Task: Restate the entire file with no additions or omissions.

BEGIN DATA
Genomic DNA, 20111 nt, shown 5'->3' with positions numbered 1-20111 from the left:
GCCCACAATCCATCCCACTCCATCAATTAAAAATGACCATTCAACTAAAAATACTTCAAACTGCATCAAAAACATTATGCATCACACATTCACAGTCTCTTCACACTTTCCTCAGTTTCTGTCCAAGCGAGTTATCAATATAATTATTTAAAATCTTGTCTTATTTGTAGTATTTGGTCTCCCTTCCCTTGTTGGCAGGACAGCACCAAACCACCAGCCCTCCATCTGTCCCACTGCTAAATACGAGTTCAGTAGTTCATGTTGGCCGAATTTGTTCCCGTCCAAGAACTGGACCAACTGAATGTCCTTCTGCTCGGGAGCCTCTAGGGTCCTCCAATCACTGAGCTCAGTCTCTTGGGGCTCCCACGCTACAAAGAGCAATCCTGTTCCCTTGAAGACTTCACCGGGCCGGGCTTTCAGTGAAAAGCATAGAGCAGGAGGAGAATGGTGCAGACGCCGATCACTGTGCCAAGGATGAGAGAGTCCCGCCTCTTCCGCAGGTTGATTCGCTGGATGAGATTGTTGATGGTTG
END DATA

Genomic DNA, 20111 nt, shown 5'->3' with positions numbered 1-20111 from the left:
GCCCACAATCCATCCCACTCCATCAATTAAAAATGACCATTCAACTAAAAATACTTCAAACTGCATCAAAAACATTATGCATCACACATTCACAGTCTCTTCACACTTTCCTCAGTTTCTGTCCAAGCGAGTTATCAATATAATTATTTAAAATCTTGTCTTATTTGTAGTATTTGGTCTCCCTTCCCTTGTTGGCAGGACAGCACCAAACCACCAGCCCTCCATCTGTCCCACTGCTAAATACGAGTTCAGTAGTTCATGTTGGCCGAATTTGTTCCCGTCCAAGAACTGGACCAACTGAATGTCCTTCTGCTCGGGAGCCTCTAGGGTCCTCCAATCACTGAGCTCAGTCTCTTGGGGCTCCCACGCTACAAAGAGCAATCCTGTTCCCTTGAAGACTTCACCGGGCCGGGCTTTCAGTGAAAAGCATAGAGCAGGAGGAGAATGGTGCAGACGCCGATCACTGTGCCAAGGATGAGAGAGTCCCGCCTCTTCCGCAGGTTGATTCGCTGGATGAGATTGTTGATGGTTG